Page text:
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I am doing work for a client who has lost the source code for one of their VB.Net WinForms applications. The assembly they have is not obfuscated at all. I am trying to recover as much of the source as I can as C# source and have tried several tools for decompiling assemblies, including Reflector, ILSpy and JustDecompile (all the latest versions), but they all produce code with a huge number of errors in them. Because of the large number of errors in the generated code, I am going to ask about the specific errors (in different questions), hopefully to get more directed answers and in this way try shed some light on why all the tools are having difficulty decompiling this assembly.

This question pertains to the fact that the code generated by all these tools always have a large number of invalid member variables (fields) such as the following:

private short $STATIC$Report_Print$20211C1280B1$nHeight;
private ArrayList $STATIC$Report_Print$20211C1280B1$oColumnLefts;
private StaticLocalInitFlag $STATIC$Report_Print$20211C1280B1$oColumnLefts$Init;

Can someone explain why the generated code has these invalid member variables and how I can resolve these?

share|improve this question
I have no idea, why you get these names, but you could try one more decompiler: – Daniel Hilgarth Sep 5 '11 at 16:03
Yeah, this'll happen in numerous circumstances (such as disassembling of some generics code and so on), you might want to see this answer for reference. – Grant Thomas Sep 5 '11 at 16:05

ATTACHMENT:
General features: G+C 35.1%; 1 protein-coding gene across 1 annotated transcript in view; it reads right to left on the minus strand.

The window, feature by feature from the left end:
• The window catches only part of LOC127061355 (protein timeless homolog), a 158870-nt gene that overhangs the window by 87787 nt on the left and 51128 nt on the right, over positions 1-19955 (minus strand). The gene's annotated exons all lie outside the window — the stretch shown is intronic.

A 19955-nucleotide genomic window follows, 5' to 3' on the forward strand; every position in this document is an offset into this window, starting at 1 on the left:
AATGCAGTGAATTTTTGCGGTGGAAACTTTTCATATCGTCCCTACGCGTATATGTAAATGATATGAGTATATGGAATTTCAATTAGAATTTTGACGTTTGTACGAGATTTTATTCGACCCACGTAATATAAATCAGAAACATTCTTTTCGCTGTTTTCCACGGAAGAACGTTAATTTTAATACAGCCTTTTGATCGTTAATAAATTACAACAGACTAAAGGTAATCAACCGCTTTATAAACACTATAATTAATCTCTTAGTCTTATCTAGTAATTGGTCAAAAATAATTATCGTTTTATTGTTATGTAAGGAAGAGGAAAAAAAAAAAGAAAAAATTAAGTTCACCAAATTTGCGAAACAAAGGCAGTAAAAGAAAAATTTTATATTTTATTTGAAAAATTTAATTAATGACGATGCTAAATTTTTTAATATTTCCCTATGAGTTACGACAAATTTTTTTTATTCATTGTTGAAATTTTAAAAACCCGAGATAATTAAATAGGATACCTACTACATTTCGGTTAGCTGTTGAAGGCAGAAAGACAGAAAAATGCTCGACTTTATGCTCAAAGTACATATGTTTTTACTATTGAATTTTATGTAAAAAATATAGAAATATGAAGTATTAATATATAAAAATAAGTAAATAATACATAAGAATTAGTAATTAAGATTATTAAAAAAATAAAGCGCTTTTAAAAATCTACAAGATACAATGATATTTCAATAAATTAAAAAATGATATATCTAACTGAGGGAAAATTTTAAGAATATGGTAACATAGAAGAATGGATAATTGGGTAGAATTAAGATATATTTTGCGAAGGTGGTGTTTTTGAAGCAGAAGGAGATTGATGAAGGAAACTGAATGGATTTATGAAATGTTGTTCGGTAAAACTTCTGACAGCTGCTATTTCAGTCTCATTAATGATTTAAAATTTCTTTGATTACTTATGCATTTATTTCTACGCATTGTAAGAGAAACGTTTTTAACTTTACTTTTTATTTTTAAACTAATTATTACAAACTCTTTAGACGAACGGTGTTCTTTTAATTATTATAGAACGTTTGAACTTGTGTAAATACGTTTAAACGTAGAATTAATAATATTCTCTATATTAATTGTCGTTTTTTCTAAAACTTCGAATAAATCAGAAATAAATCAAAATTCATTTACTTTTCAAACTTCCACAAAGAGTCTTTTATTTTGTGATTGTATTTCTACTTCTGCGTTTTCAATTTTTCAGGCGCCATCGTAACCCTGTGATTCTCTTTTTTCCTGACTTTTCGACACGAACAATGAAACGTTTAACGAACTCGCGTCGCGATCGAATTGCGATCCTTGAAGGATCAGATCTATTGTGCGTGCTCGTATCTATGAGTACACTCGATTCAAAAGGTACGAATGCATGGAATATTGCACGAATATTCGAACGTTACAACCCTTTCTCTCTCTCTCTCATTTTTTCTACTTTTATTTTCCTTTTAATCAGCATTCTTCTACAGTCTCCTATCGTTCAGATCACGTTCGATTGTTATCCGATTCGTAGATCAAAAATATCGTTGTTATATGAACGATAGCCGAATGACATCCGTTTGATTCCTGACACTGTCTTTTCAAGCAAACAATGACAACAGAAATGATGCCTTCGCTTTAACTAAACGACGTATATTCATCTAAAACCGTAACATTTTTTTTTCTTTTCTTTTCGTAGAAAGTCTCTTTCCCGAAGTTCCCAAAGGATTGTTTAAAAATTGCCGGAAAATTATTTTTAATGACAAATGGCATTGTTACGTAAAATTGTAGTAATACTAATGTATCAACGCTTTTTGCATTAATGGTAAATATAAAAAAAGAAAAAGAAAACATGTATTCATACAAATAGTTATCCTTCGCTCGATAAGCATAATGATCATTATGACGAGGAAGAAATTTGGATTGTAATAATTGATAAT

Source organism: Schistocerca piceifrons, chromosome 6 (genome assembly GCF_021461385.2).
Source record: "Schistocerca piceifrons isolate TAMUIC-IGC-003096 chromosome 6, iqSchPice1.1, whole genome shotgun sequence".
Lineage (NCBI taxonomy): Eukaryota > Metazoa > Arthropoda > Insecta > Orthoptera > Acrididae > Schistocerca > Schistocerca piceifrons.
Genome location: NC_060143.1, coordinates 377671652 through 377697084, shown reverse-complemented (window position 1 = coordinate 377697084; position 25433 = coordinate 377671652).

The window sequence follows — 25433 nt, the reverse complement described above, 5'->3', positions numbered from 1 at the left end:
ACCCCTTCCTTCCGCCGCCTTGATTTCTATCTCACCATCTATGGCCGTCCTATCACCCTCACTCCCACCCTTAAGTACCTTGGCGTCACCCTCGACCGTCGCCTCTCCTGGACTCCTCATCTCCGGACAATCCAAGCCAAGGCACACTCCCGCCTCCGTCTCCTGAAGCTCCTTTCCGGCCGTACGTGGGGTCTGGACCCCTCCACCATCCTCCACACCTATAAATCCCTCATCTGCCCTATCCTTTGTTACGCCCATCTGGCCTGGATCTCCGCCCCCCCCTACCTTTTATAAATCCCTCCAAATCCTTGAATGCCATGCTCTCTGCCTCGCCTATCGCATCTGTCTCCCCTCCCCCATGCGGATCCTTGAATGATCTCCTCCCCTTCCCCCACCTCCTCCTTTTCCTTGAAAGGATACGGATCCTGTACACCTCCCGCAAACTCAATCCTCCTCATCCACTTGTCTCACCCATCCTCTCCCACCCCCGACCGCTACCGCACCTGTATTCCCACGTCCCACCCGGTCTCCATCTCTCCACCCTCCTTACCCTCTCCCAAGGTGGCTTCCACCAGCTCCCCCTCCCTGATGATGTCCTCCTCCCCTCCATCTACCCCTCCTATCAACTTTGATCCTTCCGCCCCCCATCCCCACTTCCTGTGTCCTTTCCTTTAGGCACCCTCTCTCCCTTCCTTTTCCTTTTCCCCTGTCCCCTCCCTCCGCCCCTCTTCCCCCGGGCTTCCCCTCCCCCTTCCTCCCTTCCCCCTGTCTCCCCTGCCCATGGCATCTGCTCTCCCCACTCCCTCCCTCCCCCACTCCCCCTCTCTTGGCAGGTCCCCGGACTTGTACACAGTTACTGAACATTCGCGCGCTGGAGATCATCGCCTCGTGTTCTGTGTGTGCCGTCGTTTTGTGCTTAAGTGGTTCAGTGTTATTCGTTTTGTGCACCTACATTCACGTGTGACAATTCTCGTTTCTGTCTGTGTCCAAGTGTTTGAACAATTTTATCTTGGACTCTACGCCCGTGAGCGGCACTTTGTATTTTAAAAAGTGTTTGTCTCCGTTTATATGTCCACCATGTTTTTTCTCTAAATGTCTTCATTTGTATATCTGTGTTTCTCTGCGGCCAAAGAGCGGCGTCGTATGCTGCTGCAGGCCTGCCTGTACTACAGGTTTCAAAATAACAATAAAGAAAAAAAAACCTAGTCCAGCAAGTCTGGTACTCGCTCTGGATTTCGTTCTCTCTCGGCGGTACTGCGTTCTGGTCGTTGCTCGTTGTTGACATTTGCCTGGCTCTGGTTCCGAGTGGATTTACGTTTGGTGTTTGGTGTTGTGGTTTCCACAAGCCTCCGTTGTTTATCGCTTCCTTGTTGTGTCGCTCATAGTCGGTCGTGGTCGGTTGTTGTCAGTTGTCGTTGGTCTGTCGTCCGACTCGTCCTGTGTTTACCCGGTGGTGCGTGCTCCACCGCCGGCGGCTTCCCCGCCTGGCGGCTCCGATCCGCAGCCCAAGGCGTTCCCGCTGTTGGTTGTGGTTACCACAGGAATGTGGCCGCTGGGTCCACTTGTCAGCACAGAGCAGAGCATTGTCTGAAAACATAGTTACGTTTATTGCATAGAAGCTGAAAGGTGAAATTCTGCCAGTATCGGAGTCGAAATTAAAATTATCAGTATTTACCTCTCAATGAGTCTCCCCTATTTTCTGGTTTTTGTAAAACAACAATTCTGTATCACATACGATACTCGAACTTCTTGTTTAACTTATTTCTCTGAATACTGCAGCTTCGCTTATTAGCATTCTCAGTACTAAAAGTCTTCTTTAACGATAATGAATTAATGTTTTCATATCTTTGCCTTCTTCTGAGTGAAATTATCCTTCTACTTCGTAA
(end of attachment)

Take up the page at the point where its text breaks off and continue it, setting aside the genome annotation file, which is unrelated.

@Daniel Hilgarth: Thanks, I will give that a try. – BruceHill Sep 5 '11 at 16:14
@Mr. Disappointment: That is a great reference. I do see code similar to the generated code shown in this question and will refer to that question. Thanks. – BruceHill Sep 5 '11 at 16:16
up vote 8 down vote accepted

Those are identifiers generated by the VB.NET compiler to implement the Static keyword. For example:

Class Example
    Public Sub test()
        Static lookhere As Integer = 42
    End Sub
End Class

generates this IL:

.field private specialname int32 $STATIC$test$2001$lookhere
.field private specialname class [Microsoft.VisualBasic]Microsoft.VisualBasic.CompilerServices.StaticLocalInitFlag $STATIC$test$2001$lookhere$Init

By using reserved letters in the field name, the compiler can be sure there will never be an accidental collision with another field. There's no direct equivalent to Static in the C# language. You can leave them as private fields in the class but you have to watch out for initialization. The purpose of the $Init flag and rather a lot of IL that ensures the variable is correctly initialized. You'll need to rename them by hand.

share|improve this answer
Thanks, Hans. This explanation makes sense and explains why there are so many of these $STATIC member variables in the decompiled code, as the assembly was originally written in VB.Net. I am not very familiar with VB as I am actually a C# developer, but I will read up on static keyword in VB. I notice also on the class StaticLocalInitFlag Visual Studio 2010 gives a message that it is used internally by the Visual Basic compiler and should not be directly called from code; so must I simply delete all these Init member variables? – BruceHill Sep 5 '11 at 19:19